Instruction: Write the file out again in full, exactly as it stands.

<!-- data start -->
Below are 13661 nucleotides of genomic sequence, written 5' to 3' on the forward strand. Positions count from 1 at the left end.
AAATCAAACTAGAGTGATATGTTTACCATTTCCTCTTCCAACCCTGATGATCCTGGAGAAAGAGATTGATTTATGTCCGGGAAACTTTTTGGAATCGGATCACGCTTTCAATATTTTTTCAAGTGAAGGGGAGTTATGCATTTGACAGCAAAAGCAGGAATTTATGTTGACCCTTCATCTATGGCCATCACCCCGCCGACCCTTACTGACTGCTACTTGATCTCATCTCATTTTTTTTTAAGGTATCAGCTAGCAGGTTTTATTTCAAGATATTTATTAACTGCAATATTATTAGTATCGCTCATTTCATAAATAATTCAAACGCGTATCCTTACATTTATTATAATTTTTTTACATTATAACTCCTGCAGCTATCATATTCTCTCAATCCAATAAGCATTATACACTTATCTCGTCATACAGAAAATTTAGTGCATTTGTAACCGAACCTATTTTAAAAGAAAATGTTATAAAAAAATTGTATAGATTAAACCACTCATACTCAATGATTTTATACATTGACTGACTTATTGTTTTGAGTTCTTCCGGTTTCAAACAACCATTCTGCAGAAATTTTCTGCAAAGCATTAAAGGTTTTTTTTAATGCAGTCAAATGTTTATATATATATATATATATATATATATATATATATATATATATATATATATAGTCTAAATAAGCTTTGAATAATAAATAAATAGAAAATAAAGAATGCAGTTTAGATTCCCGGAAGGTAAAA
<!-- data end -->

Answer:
Below are 13661 nucleotides of genomic sequence, written 5' to 3' on the forward strand. Positions count from 1 at the left end.
AAATCAAACTAGAGTGATATGTTTACCATTTCCTCTTCCAACCCTGATGATCCTGGAGAAAGAGATTGATTTATGTCCGGGAAACTTTTTGGAATCGGATCACGCTTTCAATATTTTTTCAAGTGAAGGGGAGTTATGCATTTGACAGCAAAAGCAGGAATTTATGTTGACCCTTCATCTATGGCCATCACCCCGCCGACCCTTACTGACTGCTACTTGATCTCATCTCATTTTTTTTTAAGGTATCAGCTAGCAGGTTTTATTTCAAGATATTTATTAACTGCAATATTATTAGTATCGCTCATTTCATAAATAATTCAAACGCGTATCCTTACATTTATTATAATTTTTTTACATTATAACTCCTGCAGCTATCATATTCTCTCAATCCAATAAGCATTATACACTTATCTCGTCATACAGAAAATTTAGTGCATTTGTAACCGAACCTATTTTAAAAGAAAATGTTATAAAAAAATTGTATAGATTAAACCACTCATACTCAATGATTTTATACATTGACTGACTTATTGTTTTGAGTTCTTCCGGTTTCAAACAACCATTCTGCAGAAATTTTCTGCAAAGCATTAAAGGTTTTTTTTAATGCAGTCAAATGTTTATATATATATATATATATATATATATATATATATATATATATATATATATAGTCTAAATAAGCTTTGAATAATAAATAAATAGAAAATAAAGAATGCAGTTTAGATTCCCGGAAGGTAAAA